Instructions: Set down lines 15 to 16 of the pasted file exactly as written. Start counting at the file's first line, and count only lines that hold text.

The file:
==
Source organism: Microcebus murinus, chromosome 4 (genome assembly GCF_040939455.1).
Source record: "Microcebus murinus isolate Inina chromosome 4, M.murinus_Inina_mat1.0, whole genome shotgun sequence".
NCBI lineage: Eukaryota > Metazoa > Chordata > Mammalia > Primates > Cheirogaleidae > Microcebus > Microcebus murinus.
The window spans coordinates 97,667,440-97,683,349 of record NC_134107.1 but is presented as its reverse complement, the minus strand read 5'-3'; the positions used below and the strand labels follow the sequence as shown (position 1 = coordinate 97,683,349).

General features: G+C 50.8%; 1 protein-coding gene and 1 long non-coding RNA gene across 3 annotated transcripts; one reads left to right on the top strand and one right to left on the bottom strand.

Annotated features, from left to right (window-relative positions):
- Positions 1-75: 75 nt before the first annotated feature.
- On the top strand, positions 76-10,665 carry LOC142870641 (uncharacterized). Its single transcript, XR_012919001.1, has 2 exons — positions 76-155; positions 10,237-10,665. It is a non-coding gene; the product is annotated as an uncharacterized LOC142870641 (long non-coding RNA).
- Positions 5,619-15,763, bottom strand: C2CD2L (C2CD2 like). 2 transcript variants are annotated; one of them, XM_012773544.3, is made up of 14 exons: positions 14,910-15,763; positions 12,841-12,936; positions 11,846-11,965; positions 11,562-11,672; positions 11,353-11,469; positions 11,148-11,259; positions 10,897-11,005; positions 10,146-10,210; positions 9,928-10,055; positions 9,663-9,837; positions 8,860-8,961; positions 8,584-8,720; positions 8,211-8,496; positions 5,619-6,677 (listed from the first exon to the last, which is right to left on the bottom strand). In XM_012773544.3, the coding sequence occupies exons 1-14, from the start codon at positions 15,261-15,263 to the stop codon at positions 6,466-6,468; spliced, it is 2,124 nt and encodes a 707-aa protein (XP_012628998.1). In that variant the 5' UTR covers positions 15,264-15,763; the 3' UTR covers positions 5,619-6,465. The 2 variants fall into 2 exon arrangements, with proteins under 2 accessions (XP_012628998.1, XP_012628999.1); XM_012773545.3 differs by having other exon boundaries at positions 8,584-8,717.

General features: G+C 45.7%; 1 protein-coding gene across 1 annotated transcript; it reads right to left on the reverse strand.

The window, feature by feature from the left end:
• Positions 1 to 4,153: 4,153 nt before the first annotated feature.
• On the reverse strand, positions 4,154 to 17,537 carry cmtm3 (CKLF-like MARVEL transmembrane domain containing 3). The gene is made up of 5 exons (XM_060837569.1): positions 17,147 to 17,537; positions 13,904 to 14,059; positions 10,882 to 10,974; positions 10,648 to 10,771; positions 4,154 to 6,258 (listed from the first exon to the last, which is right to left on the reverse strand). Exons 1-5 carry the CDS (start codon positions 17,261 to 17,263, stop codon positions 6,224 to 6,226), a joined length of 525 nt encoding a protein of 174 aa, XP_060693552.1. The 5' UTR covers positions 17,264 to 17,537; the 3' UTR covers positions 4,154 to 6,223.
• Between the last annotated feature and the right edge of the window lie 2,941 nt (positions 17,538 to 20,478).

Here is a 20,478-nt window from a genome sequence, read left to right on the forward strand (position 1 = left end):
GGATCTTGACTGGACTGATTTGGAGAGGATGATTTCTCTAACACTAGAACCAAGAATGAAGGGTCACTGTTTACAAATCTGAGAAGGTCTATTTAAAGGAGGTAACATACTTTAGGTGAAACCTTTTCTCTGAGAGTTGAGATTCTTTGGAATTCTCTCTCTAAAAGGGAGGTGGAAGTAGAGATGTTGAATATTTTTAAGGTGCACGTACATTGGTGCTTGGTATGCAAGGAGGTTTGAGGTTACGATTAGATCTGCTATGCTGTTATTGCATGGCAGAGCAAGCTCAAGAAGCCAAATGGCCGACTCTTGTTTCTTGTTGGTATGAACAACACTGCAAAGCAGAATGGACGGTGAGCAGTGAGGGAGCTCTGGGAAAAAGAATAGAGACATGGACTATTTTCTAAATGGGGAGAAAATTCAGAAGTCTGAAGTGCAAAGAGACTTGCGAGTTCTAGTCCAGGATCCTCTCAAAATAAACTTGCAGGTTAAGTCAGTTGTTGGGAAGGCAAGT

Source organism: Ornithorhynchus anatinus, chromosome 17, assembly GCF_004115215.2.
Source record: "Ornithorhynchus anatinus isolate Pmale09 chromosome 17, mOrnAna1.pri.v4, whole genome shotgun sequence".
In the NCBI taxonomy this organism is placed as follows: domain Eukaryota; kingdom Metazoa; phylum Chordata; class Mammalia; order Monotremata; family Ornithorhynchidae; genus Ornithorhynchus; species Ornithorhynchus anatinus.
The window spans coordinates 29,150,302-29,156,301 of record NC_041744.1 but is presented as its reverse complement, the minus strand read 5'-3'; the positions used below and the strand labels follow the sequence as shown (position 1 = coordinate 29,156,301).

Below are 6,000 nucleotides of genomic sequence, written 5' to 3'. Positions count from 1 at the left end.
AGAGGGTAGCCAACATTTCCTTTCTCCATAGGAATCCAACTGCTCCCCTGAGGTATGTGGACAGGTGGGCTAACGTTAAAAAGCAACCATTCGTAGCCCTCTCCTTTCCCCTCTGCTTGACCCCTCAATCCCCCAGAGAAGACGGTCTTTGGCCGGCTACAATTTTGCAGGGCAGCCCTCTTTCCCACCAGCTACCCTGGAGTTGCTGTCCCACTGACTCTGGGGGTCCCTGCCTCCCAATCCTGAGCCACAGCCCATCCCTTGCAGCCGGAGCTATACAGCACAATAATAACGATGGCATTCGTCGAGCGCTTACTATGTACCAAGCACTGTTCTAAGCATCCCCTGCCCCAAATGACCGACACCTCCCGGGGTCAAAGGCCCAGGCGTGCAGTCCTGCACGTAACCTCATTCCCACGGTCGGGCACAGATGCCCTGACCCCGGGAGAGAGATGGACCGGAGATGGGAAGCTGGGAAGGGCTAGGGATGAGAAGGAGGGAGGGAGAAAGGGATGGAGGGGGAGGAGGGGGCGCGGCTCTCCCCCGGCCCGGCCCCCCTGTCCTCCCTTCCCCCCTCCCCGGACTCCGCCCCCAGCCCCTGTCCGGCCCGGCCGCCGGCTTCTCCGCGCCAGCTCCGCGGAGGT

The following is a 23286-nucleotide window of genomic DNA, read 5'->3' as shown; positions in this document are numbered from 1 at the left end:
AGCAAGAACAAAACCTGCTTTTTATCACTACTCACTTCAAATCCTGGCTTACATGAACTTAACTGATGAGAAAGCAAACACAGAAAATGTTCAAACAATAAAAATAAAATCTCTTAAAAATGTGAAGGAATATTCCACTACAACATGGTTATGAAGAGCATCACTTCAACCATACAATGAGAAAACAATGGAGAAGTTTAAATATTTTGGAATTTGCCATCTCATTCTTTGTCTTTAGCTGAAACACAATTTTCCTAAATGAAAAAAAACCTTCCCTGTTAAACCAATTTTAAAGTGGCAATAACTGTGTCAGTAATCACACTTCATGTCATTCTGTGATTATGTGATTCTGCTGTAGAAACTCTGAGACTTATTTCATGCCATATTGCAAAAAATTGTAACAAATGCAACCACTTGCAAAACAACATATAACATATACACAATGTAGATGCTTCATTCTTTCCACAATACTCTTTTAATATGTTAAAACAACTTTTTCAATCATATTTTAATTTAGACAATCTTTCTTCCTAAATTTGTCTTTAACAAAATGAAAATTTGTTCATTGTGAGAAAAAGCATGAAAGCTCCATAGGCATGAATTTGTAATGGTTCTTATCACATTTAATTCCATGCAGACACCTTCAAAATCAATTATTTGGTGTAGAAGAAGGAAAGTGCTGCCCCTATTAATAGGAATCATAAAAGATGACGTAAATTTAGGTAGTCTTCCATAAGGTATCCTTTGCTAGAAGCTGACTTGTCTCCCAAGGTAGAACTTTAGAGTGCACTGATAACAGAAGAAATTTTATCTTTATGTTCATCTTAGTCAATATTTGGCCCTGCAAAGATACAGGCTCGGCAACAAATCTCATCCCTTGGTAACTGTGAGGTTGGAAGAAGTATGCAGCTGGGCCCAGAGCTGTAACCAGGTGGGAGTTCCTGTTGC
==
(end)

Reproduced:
Here is a 20,478-nt window from a genome sequence, read left to right on the forward strand (position 1 = left end):
GGATCTTGACTGGACTGATTTGGAGAGGATGATTTCTCTAACACTAGAACCAAGAATGAAGGGTCACTGTTTACAAATCTGAGAAGGTCTATTTAAAGGAGGTAACATACTTTAGGTGAAACCTTTTCTCTGAGAGTTGAGATTCTTTGGAATTCTCTCTCTAAAAGGGAGGTGGAAGTAGAGATGTTGAATATTTTTAAGGTGCACGTACATTGGTGCTTGGTATGCAAGGAGGTTTGAGGTTACGATTAGATCTGCTATGCTGTTATTGCATGGCAGAGCAAGCTCAAGAAGCCAAATGGCCGACTCTTGTTTCTTGTTGGTATGAACAACACTGCAAAGCAGAATGGACGGTGAGCAGTGAGGGAGCTCTGGGAAAAAGAATAGAGACATGGACTATTTTCTAAATGGGGAGAAAATTCAGAAGTCTGAAGTGCAAAGAGACTTGCGAGTTCTAGTCCAGGATCCTCTCAAAATAAACTTGCAGGTTAAGTCAGTTGTTGGGAAGGCAAGT